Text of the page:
Catch Me If You Can

  • Catching a Glimpse of a Life In Living Color


    Catch Me If You Can,* the two-time Tony Award-winning “high-flying Broadway musical comedy about chasing your dreams and not getting caught” touched down on the Sayville High School stage in  spectacular style.


    *The 2002 film of the same name, starring Leonardo DiCaprio and Tom Hanks, was based upon the 1980 autobiography of Frank Abignale, Jr, about a teenage runaway in the mid-1960s who bankrolled $2 million as a check-forger and successfully impersonated a doctor, a lawyer, and a jet-pilot—all before turning 21. In 2011, the Hairspray creative team reworked the glamorized biopic into a rousing musical for Broadway where  it had a short run; yet Broadway’s loss was Sayville’s gain.

    Audiences filed into the Sayville High School auditorium accompanied by the sights and sounds of pre-performance entertainment—sixties television shows and commercials played on two big screens flanking the stage. These set the mood for the play’s time-frame from five decades ago. Once the house lights had gone dark, the black-and-white image of CBS Evening News Anchorman Walter Cronkite” (Otto Cooley) appeared on the screen to report—in his signature dry tone—the breaking news: “…you will see some wonderful and talented high school performers singing, dancing, and acting their way into your hearts.” Cronkite also reminded audiences to silence electronic devices, to refrain from flash photography during the show and additionally cautioned about copyright infringements.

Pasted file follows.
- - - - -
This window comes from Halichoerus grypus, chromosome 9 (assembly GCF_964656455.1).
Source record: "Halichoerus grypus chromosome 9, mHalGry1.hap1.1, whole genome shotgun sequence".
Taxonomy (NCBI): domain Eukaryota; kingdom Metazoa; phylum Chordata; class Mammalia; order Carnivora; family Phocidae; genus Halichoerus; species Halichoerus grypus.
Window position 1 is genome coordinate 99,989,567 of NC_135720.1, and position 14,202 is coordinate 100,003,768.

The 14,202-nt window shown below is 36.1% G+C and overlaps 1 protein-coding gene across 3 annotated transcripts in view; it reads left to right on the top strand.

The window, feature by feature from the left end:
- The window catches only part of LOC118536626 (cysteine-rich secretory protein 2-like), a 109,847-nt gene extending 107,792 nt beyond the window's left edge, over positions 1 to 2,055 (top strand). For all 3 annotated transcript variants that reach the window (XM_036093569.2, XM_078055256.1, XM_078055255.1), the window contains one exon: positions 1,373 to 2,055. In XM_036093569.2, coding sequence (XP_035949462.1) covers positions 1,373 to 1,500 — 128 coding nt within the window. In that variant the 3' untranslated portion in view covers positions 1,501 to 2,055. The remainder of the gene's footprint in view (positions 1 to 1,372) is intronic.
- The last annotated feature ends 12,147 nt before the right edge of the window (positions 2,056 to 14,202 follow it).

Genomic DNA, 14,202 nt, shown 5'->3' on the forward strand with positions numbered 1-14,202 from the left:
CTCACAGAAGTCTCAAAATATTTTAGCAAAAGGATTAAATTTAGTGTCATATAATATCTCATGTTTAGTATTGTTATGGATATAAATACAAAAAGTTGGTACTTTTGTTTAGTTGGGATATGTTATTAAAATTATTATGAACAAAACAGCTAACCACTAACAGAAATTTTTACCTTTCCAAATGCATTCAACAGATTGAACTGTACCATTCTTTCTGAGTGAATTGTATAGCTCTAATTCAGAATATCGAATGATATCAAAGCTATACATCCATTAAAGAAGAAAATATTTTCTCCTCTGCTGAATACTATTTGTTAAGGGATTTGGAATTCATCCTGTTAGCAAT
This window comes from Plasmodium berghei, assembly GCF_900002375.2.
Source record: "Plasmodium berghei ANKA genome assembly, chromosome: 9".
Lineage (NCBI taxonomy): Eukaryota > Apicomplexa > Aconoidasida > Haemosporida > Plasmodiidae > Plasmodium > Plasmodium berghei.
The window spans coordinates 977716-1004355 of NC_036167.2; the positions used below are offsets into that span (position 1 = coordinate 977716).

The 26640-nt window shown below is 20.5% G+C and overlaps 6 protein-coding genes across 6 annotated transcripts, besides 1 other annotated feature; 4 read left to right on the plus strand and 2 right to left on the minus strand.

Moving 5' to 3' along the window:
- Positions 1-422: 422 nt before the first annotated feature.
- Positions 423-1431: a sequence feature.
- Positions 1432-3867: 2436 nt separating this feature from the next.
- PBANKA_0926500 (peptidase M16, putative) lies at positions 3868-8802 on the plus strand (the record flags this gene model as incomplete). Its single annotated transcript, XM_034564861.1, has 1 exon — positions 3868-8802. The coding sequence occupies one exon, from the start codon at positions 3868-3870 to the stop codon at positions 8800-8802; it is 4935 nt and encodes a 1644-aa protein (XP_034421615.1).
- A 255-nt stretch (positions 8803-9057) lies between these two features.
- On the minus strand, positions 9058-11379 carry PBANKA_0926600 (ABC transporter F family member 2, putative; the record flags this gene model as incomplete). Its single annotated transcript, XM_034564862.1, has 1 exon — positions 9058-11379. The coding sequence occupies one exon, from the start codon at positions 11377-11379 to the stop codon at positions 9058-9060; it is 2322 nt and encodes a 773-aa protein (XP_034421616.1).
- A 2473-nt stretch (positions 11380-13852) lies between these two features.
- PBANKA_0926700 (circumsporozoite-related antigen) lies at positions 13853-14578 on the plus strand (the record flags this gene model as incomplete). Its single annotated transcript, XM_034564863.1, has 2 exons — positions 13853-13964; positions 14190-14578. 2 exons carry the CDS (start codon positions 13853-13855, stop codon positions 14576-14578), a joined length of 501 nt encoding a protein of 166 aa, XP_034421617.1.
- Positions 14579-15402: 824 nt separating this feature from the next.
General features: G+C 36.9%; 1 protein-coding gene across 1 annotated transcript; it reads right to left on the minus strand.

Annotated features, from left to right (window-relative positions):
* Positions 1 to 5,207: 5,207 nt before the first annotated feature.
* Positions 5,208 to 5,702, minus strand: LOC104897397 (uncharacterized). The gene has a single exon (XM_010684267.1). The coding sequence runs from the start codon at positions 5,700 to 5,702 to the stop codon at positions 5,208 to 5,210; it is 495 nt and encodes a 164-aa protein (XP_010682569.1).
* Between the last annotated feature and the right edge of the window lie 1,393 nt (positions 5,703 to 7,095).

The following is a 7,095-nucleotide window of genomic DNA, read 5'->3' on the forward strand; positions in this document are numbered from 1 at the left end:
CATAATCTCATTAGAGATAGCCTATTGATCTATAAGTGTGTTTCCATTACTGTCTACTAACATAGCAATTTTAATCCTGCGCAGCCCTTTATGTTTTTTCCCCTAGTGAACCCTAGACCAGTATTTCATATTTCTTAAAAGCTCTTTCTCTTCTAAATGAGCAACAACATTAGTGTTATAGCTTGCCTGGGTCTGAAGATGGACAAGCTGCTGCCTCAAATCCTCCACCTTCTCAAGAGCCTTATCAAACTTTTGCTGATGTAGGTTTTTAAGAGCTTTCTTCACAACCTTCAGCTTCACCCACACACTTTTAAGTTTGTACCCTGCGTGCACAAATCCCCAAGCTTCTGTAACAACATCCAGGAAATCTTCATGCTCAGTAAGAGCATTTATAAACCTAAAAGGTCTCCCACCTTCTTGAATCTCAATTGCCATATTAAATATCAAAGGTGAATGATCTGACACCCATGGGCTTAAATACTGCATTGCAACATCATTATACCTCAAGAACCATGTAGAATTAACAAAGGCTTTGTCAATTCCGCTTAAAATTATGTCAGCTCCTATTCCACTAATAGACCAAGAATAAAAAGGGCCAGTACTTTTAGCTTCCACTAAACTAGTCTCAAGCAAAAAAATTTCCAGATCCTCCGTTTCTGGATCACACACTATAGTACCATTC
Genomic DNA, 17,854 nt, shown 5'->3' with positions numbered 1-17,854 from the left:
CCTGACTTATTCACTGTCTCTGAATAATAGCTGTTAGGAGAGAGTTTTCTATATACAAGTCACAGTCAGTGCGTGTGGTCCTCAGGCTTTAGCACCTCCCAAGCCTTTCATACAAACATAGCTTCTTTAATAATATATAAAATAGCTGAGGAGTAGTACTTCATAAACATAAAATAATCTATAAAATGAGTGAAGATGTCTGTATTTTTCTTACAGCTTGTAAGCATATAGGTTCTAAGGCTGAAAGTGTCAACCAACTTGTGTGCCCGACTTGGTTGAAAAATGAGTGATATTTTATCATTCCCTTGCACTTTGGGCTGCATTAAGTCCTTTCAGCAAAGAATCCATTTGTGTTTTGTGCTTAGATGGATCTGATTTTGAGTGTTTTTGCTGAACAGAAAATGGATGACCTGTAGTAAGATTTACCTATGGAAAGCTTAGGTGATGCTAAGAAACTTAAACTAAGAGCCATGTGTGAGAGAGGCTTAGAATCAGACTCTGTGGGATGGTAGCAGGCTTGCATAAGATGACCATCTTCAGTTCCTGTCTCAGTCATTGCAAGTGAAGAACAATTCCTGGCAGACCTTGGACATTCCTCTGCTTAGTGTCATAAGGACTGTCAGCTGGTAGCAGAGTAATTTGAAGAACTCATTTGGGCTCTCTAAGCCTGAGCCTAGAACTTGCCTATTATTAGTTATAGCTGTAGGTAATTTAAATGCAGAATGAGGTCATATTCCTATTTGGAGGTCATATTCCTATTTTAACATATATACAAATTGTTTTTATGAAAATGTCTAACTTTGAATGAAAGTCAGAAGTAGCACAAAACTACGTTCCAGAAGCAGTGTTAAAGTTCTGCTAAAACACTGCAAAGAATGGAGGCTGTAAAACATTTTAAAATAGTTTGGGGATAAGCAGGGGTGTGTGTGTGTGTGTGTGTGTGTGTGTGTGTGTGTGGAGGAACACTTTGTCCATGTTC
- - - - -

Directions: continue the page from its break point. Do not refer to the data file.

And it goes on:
Not long after the curtain rose for the excitingly vibrant opening number Live In Living Color, Sayville audiences realized that “Walter Cronkite” had not lied about the performance, although perhaps the most trusted newsman in America  had been a bit understated. Sayville put on a phenomenal show that received standing ovations every night.

    The cast was headed by two leads who bounced off each other with wonderful energy:

    • Praise must start with Sayville Senior Jamie Baio who gave a professional-caliber performance as Frank Abignale, Jr. Remaining in character with every nuance of his body language and dramatic gestures, Jamie was irresistible in the spotlight with his energizing acting, dancing, and amazing vocal talent, helping audiences forget this was a high school production.
    • Junior James Velazquez made quite a winning impression singing, dancing, and acting in the role of FBI Special Agent Carl Hanratty, the determined investigator who was averse to “breaking all the rules.” But in the dance routine, James as the uptight Hanratty “let loose” with his FBI dance team and made all the right moves in a tremendously exciting number.
    But no part was too small for the huge talent on stage:
    • Sophomore Alex Pittari commanded his singing-acting-dancing role with a quality beyond his years. He played the smooth operator Frank Abignale, Sr. whose influence led his impressionable son astray. (And Alex deserves a special nod for the winning poster design and the Giant Mardis Gras Head in Act II.)
    • Senior Emily Llewellyn delivered a poignant portrayal of the complicated Paula Abignale who regaled men with her French accent and sultriness, but Emily’s exceptional voice in Don’t be a Stranger left audiences wanting more. In addition when not being Paula, Emily shared her singing and dancing talents as a member of the Ensemble.
    • Behind dark-rimmed glasses, Junior Otto Cooley embodied Walter Cronkite for the pre-show “housekeeping” announcements, but on stage he became the sarcastic FBI Agent Cod, quipping snide asides behind wry grins, and played successfully for laughs. In addition, he too,  like many of the cast leads, blended into the Ensemble for singing and dancing routines.